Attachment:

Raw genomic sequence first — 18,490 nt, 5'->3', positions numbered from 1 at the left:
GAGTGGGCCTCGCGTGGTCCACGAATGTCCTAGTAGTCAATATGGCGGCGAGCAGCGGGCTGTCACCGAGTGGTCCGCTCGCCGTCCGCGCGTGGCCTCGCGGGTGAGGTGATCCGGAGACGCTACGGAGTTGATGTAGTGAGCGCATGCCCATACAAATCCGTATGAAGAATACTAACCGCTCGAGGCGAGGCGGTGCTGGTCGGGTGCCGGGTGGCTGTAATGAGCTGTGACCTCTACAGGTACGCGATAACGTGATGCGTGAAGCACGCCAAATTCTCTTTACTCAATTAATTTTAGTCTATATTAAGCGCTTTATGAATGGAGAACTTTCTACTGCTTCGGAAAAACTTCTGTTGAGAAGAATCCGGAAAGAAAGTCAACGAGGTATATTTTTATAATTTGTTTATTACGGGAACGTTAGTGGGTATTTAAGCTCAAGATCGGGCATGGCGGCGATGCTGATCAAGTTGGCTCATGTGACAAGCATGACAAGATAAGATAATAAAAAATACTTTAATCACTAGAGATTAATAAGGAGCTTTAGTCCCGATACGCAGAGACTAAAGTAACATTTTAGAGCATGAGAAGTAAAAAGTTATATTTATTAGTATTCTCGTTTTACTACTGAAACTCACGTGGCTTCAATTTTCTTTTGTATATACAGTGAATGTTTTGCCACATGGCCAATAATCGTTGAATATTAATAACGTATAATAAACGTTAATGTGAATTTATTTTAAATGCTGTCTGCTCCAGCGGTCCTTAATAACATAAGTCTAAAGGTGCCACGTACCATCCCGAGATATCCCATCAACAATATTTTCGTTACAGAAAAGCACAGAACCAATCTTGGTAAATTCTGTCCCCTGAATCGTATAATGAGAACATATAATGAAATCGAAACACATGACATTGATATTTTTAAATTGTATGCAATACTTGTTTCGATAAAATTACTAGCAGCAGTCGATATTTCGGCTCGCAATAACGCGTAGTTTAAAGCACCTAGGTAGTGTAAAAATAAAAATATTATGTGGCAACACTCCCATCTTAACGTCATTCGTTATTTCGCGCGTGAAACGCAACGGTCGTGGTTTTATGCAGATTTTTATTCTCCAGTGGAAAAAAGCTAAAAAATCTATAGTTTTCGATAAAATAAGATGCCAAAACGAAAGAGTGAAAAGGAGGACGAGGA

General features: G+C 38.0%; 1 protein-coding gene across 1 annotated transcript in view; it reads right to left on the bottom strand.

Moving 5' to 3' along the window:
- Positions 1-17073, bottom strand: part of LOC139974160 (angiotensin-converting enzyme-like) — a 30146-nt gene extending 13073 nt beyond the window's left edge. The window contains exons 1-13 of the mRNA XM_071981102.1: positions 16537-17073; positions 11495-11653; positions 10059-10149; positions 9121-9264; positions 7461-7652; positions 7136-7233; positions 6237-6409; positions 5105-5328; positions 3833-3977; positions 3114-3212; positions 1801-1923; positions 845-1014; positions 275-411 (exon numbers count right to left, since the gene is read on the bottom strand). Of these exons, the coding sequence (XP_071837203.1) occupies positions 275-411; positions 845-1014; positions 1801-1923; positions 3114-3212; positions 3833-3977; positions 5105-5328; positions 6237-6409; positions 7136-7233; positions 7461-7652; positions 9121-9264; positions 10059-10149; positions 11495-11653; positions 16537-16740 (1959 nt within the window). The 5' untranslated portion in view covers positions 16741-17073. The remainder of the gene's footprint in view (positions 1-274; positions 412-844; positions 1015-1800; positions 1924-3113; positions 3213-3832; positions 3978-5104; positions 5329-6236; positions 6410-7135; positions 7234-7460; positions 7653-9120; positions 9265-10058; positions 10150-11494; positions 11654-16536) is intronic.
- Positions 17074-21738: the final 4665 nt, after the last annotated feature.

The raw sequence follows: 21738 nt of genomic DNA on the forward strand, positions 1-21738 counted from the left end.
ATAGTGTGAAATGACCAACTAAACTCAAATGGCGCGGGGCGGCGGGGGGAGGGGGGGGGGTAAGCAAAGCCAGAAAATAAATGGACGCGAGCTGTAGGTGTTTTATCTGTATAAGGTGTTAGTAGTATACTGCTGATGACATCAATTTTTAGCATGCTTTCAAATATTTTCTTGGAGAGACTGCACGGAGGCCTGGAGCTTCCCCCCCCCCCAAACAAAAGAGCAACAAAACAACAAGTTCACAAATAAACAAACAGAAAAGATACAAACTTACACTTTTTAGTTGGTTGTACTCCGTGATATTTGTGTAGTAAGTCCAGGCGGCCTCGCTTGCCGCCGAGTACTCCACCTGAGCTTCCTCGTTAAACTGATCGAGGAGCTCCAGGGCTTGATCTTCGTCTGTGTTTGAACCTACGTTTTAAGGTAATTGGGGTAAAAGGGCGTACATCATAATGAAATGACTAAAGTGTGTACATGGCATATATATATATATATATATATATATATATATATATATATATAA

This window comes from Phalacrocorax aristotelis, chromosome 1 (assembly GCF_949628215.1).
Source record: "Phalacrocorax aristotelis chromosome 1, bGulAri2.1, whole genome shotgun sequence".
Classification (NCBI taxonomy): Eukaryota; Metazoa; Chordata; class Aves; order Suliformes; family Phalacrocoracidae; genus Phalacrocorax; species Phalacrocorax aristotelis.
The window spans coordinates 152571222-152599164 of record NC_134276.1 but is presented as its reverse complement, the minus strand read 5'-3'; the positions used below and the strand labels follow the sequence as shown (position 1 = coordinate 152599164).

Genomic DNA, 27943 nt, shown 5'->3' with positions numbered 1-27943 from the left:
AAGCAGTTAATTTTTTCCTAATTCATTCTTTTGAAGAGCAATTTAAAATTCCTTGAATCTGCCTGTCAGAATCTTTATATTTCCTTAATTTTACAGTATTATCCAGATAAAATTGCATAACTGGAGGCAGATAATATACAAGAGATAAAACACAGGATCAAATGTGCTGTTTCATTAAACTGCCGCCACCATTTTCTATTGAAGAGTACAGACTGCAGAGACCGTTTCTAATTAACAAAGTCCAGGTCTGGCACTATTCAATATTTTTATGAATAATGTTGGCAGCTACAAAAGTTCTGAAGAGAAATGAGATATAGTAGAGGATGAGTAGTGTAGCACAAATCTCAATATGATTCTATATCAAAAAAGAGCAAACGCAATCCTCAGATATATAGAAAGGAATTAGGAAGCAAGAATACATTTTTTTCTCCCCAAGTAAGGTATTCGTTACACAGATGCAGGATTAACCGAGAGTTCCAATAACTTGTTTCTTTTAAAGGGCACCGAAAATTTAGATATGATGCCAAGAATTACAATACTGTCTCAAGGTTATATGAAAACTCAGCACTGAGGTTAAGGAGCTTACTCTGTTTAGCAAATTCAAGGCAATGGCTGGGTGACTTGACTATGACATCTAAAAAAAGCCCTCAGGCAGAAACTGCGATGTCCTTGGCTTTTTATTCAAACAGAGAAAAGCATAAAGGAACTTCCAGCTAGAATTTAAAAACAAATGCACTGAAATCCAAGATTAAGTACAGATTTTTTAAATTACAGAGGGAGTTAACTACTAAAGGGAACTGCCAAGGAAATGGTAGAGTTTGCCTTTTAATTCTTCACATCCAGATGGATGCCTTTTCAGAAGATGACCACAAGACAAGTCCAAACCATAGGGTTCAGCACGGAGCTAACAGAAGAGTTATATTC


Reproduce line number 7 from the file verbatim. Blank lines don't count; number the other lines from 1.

The raw sequence follows: 21738 nt of genomic DNA on the forward strand, positions 1-21738 counted from the left end.